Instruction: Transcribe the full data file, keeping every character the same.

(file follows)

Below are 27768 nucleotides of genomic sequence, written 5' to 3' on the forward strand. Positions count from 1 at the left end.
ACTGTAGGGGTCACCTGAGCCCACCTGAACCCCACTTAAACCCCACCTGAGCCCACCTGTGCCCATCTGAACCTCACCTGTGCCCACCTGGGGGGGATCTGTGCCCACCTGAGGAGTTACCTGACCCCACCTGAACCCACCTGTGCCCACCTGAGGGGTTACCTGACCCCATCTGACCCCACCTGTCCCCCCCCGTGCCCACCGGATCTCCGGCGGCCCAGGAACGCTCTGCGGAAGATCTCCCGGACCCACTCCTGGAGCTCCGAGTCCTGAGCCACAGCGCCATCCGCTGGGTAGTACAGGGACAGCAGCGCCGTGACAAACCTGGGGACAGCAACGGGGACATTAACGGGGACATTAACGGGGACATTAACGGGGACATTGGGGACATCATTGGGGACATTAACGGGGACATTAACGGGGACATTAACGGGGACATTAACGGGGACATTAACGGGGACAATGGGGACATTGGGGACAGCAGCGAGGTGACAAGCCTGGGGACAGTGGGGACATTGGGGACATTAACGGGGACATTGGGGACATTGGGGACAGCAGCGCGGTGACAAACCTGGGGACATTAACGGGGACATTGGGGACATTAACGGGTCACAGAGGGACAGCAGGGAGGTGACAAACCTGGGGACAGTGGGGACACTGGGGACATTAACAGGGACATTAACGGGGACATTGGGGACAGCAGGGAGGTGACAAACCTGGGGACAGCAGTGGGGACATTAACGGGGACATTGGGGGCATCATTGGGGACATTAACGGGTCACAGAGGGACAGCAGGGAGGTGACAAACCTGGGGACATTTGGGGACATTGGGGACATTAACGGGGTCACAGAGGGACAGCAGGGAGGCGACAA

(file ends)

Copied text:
Below are 27768 nucleotides of genomic sequence, written 5' to 3' on the forward strand. Positions count from 1 at the left end.
ACTGTAGGGGTCACCTGAGCCCACCTGAACCCCACTTAAACCCCACCTGAGCCCACCTGTGCCCATCTGAACCTCACCTGTGCCCACCTGGGGGGGATCTGTGCCCACCTGAGGAGTTACCTGACCCCACCTGAACCCACCTGTGCCCACCTGAGGGGTTACCTGACCCCATCTGACCCCACCTGTCCCCCCCCGTGCCCACCGGATCTCCGGCGGCCCAGGAACGCTCTGCGGAAGATCTCCCGGACCCACTCCTGGAGCTCCGAGTCCTGAGCCACAGCGCCATCCGCTGGGTAGTACAGGGACAGCAGCGCCGTGACAAACCTGGGGACAGCAACGGGGACATTAACGGGGACATTAACGGGGACATTAACGGGGACATTGGGGACATCATTGGGGACATTAACGGGGACATTAACGGGGACATTAACGGGGACATTAACGGGGACATTAACGGGGACAATGGGGACATTGGGGACAGCAGCGAGGTGACAAGCCTGGGGACAGTGGGGACATTGGGGACATTAACGGGGACATTGGGGACATTGGGGACAGCAGCGCGGTGACAAACCTGGGGACATTAACGGGGACATTGGGGACATTAACGGGTCACAGAGGGACAGCAGGGAGGTGACAAACCTGGGGACAGTGGGGACACTGGGGACATTAACAGGGACATTAACGGGGACATTGGGGACAGCAGGGAGGTGACAAACCTGGGGACAGCAGTGGGGACATTAACGGGGACATTGGGGGCATCATTGGGGACATTAACGGGTCACAGAGGGACAGCAGGGAGGTGACAAACCTGGGGACATTTGGGGACATTGGGGACATTAACGGGGTCACAGAGGGACAGCAGGGAGGCGACAA